Speed Mode  
Puts the current speed on the readout. Available in both the 'Total' and 'Trip' readouts.
Max Speed Mode  
Available in the 'Total' readout. The maximum speed attained since the computer was last switched on, or the 'Zero Upper' button was pressed in this mode which resets the maximum speed monitor.
Average Speed Mode  
Available in the 'Total' readout. Calculated for up to 24 hours, since the computer was switched ON, or the 'Zero Upper' button was pressed in this average speed mode which resets the calculation to re-commence from that moment onwards for up to 24 hours. Average is calculated to one decimal place.
Acceleration Mode  
Entering this mode clears some other calculations and memories from the computer, and is intended to be used during vehicle testing etc, outside the rally competition. The acceleration facility enables vehicle modifications to be assessed for their value. Press 'Mode Accel' and use the 'Select Edit Item ' button to choose the speed range (start and end) over which the time is to be measured. When the required acceleration parameter is showing (eg 0-60 or standing start 0.25 etc) press the Orange/ Modify Item. The time in seconds (with decimal place) will show in the 'Trip' readout. The run can be repeated by pressing the 'Zero Lower' button. Pressing the 'Resume Time' button quits the Acceleration Mode and restores the readouts to previous settings.
Fuel Mode  
To show the tank contents Press 'Mode Fuel'. The fuel gauge map can be programmed by emptying the tank to the level you wish to call EMPTY. Ensure that the vehicle's fuel gauge system is powered up if the Laser 3 is to run alongside the original. Normally this is achieved by having the vehicle ignition turned on. With 'Select Edit Item ' button select 'cal-fuel' and press 'Orange/Modify Item'. The computer will spend about a second detecting if you are attached to a volts-on or volts-off type system, then it will show 'SET-E' and a figure. Press 'Orange/Modify Item' and this empty reading will be programmed into the computer memory. Press 'Select Edit Item' and the menu will move on to offer you the quantity of fuel. Fill the tank and note the quantity in litres. Use the Laser 3's up or down arrows to match this quantity figure then press the 'Return' symbol on the keypad. Press the 'Orange/Modify item' button to put the fuel guage level (at this quantity of fuel) into memory. Quit the calibration sequence by pressing 'Resume Time'. The computer assumes linearity of the gauge. The quality of the sensor in the tank dictates the precision of spot readings. The Laser 3 is capable of measuring litres to one decimal place. Once programmed, the map is retained by the computer even when it is switched OFF.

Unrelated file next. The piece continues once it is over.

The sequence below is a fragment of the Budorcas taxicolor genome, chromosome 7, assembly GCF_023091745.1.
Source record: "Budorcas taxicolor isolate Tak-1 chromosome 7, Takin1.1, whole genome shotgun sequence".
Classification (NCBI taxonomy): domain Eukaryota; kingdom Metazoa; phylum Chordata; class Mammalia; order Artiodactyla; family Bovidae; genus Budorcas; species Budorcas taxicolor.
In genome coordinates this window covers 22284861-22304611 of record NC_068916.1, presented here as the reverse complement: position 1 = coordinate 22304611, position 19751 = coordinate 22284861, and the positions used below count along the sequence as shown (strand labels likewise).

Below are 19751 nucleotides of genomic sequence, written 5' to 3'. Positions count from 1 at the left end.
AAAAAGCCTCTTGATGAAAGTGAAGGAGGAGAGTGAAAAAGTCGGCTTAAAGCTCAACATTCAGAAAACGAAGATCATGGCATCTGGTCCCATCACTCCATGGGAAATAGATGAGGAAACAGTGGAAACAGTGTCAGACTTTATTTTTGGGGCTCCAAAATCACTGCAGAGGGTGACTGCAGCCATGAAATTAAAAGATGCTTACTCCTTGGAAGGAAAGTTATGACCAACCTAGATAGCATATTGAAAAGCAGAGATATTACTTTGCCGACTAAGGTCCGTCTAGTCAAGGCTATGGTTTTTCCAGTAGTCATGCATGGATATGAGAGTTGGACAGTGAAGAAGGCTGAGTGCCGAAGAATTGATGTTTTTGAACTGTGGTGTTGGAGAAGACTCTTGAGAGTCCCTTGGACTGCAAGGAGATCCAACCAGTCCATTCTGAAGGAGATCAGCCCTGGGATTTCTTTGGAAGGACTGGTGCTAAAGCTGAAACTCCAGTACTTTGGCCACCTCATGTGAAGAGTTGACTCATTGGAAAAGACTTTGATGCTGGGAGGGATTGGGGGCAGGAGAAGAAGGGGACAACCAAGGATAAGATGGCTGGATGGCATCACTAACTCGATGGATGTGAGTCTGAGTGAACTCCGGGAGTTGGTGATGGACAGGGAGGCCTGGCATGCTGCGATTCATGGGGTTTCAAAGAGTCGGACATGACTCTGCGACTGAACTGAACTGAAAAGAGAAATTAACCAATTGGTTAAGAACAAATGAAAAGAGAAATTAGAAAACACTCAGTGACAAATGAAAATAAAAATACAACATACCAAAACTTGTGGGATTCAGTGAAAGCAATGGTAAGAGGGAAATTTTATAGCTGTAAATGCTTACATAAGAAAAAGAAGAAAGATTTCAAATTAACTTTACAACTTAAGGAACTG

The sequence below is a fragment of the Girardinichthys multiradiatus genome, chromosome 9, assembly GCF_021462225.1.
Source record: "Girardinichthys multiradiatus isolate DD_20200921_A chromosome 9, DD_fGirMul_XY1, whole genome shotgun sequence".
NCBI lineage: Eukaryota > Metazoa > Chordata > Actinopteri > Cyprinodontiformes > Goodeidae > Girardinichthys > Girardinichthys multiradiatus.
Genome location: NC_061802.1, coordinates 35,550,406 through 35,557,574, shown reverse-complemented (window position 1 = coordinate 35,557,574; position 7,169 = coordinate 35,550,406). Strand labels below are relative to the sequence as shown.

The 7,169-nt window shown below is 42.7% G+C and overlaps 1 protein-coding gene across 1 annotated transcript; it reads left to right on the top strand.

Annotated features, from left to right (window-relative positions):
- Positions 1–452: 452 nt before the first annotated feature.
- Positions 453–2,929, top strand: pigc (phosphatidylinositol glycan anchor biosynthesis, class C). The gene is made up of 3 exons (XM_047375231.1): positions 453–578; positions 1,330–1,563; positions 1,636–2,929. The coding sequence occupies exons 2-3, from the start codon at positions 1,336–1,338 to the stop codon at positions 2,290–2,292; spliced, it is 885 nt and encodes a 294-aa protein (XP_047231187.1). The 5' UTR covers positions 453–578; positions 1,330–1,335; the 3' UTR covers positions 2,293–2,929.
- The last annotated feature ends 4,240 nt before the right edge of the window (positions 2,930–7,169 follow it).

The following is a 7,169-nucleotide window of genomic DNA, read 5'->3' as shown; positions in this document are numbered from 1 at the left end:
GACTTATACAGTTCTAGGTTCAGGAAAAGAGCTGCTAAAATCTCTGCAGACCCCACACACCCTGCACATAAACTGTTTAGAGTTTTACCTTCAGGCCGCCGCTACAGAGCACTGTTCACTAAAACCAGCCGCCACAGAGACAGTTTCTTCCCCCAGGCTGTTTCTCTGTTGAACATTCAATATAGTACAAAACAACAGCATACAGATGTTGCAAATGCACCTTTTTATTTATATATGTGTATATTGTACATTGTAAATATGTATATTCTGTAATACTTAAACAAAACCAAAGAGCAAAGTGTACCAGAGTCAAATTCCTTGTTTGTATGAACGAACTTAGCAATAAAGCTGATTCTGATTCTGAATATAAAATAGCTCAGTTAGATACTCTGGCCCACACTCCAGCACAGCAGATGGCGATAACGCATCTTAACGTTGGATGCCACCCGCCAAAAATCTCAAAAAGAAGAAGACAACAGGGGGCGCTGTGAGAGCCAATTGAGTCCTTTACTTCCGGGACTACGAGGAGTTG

Timing Functions  

1/Time of Day: Normally, six digits show on the 'Time' readout. Pressing 'Hold Time' halts the readout and displays the hundredths of a second. 'Resume Time' restores the clock as if nothing had been pressed. 2/Stopwatches: The 'Total' readout and the 'Trip' readout each have a stopwatch available. The full range of Freeze/Hold/Zero buttons are available for the stopwatch whilst the accompanying readout is in stopwatch mode. The stopwatches count in minutes (rotating at 60) and seconds. A fast press of the zero button commences counting. Another fast press stops the stopwatch. A press of more than three seconds zero's the readout. If both readouts are in stopwatch mode, and one stopwatch is waiting at zero, pressing the 'Freeze' on the other stopwatch will freeze that stopwatch and simultaneously commence the zeroed stopwatch counting. An option available via the 'Select Edit Item' enables 'Auto Start' of the upper stopwatch as soon as the vehicle moves off from rest. This happens only if the stopwatch is at zero, and is useful for stage starts. Stage start and stage finish functions are best done using the 'Total' readout as stopwatch by pressing the remote button which stops the stopwatch and the time of day together at the stage finish. Stage start can be done manually with the remote button or automatically using the 'Auto Run' self-start.

Auto Off  
Used to power the Laser 3 down when the vehicle is parked. It is enabled or disabled from the 'Select Edit Item' menu which monitors the motion of the vehicle. If no motion is detected for 15 minutes when the computer is in 'Auto Off Enabled' mode then the computer readouts are shut down and memorized. As soon as the 'ON' button is pressed or the vehicle moves, the readouts are illuminated. Standby current is around 15 milliamps, so disconnect the Laser 3 if the vehicle is to be parked up for more than a week.
Block connectors as viewed from the rear of the tripmeter.


Fuel Gauge FF

RR Input (Configure as Reverse/R.Zero)

Sensor++ (+5V out)

Sensor PP (pulses in)

Sensor -- (negative out)


Power in +12Volts

Power in -12Volts

Centre Connection Block is wired for each sensor as is shown in columns Sensor Connects to ++ terminal as in the chart Sensor connects to PP terminal as in the chart Sensor connects to -- terminal as in the chart
Universal speedometer cable (black plastic) Brown Blue Green
Wheel type sensor M14x1.0 thread. Two wires only. - Brown Blue
Brantz dividing prescaler interface for digital electronic speedometer pulse sources Brown Blue Green
Ford/GM/Fiat/ Lada/ Vauxhall/VW gearbox sesnor. M18x1.5 thread, square drive. Will require reshaping. Red White Black or Silver